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BBC testing Object-Based iPlayer

Computationally intensive tasks have been "offloaded" to a powerful graphics card on a Cloud server

The BBC’s R&D team has revealed it has been experimenting with low-latency streaming technology to see how it can deliver¬†Object-Based Media (OBM)¬†experiences at scale.

It has been testing the experience on iPlayer, as revealed in a blog post.

According to the post, the R&D team have “offloaded” computationally intensive tasks such as the composition and rendering of OBM scenes to a powerful graphics card on a Cloud server and streamed the results as video to user devices.

The post states that by making use of high-speed internet connection and video streaming technologies, it is possible to stream any experience to very low-end devices. It says users can also interact with well-designed experiences with acceptable latency. The BBC is calling this technology Remote Experience Streaming (RXS for short).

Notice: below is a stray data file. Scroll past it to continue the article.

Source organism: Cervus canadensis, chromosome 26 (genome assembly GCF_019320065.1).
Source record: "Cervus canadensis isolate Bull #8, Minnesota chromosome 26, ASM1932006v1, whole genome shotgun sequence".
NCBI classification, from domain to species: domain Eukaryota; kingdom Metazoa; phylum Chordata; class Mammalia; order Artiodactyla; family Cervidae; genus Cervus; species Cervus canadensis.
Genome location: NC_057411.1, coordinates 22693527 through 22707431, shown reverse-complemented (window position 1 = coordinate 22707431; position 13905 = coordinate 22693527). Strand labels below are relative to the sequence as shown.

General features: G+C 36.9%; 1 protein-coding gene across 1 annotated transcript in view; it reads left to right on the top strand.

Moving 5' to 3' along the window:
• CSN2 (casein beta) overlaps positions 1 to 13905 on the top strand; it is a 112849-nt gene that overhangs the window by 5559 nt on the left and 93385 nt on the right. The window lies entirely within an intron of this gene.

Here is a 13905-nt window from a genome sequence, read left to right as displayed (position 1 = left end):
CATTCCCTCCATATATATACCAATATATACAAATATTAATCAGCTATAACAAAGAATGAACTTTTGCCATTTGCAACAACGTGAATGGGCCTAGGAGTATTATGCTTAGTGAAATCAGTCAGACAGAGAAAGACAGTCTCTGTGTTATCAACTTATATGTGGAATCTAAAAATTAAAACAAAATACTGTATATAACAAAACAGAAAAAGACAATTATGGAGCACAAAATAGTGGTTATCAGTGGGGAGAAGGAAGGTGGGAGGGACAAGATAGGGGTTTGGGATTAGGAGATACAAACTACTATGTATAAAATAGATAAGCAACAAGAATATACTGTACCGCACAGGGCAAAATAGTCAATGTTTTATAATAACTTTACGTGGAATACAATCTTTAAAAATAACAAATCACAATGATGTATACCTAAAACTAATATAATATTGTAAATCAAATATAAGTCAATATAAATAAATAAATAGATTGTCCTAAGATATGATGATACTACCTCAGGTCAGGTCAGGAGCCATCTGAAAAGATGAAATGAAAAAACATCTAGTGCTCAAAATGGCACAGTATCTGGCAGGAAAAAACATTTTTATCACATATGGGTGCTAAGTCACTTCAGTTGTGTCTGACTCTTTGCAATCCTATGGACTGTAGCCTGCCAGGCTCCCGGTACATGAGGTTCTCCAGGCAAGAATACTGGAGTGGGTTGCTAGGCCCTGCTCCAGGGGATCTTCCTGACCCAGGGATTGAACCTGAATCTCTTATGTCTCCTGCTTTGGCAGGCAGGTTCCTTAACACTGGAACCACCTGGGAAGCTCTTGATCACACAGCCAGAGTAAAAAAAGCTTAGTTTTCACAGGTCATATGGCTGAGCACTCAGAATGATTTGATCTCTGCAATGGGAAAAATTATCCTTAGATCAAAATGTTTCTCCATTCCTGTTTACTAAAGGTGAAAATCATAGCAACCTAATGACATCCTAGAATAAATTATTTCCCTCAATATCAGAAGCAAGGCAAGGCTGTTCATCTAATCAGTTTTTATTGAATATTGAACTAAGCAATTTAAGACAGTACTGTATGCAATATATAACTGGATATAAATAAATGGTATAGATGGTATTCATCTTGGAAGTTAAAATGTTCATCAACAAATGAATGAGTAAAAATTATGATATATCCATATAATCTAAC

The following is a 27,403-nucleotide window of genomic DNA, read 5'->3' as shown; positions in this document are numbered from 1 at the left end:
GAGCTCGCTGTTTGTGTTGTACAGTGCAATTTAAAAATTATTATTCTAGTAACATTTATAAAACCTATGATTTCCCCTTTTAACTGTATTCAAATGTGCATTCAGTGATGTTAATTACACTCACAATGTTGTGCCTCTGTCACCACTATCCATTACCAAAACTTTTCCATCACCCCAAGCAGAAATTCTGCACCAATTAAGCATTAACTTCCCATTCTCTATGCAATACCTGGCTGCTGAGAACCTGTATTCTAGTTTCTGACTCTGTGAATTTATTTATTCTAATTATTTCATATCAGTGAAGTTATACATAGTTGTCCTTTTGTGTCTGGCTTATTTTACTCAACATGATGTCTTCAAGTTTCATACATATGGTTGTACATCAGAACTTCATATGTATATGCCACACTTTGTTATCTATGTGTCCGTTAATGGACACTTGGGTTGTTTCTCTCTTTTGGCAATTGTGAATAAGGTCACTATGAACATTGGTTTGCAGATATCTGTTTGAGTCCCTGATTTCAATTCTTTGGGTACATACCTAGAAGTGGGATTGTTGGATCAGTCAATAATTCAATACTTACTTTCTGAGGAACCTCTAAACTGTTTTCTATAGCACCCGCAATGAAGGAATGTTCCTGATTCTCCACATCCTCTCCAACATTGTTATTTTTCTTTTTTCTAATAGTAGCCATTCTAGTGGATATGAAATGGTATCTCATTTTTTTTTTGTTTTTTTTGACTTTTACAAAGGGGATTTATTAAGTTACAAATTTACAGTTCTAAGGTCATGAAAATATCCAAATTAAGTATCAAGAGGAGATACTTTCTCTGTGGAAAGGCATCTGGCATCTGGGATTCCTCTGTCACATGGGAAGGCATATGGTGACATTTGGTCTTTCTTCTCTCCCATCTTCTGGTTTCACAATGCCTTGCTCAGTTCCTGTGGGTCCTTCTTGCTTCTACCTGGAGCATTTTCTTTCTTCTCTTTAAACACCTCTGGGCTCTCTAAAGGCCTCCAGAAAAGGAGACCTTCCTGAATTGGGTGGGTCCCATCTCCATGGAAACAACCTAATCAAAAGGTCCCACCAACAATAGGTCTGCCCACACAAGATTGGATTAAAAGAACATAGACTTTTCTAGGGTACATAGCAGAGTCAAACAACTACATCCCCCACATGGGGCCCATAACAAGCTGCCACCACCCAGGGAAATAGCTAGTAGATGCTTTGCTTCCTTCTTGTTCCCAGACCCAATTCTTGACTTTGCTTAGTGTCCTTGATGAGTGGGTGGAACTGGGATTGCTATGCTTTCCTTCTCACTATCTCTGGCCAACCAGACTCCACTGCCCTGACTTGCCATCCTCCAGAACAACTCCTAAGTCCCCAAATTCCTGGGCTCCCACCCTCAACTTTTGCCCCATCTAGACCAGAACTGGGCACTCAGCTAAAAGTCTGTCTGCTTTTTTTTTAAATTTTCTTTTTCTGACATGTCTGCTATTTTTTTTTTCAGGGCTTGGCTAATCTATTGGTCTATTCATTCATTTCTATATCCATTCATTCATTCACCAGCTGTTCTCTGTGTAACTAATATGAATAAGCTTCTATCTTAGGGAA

The team writes these capabilities are centred around the idea of universal access: the streaming of a remote experience can happen on any device, no matter what its computational ability is. Their target platforms are all major browsers and native platforms, and expect their demonstrator to look and behave in the same way on all of these platforms. Therefore, they adopted a “Write once, run anywhere” approach, meaning the same code is used to create executables for each of the target platforms.

The team state they believe that in the future, content platforms will have the ability to provide experiences of any format (video, interactive, RXS, and so on).

They have built a “demonstrator” iPlayer, that allows viewers to navigate through branching narrative episodes with a mouse and keyboard, or a gamepad or remote control when watching on a TV. In the prototype, viewers can also launch and play an RXS game in real time, and navigate through the remotely rendered scene on their local device.

The full blog post can be read here.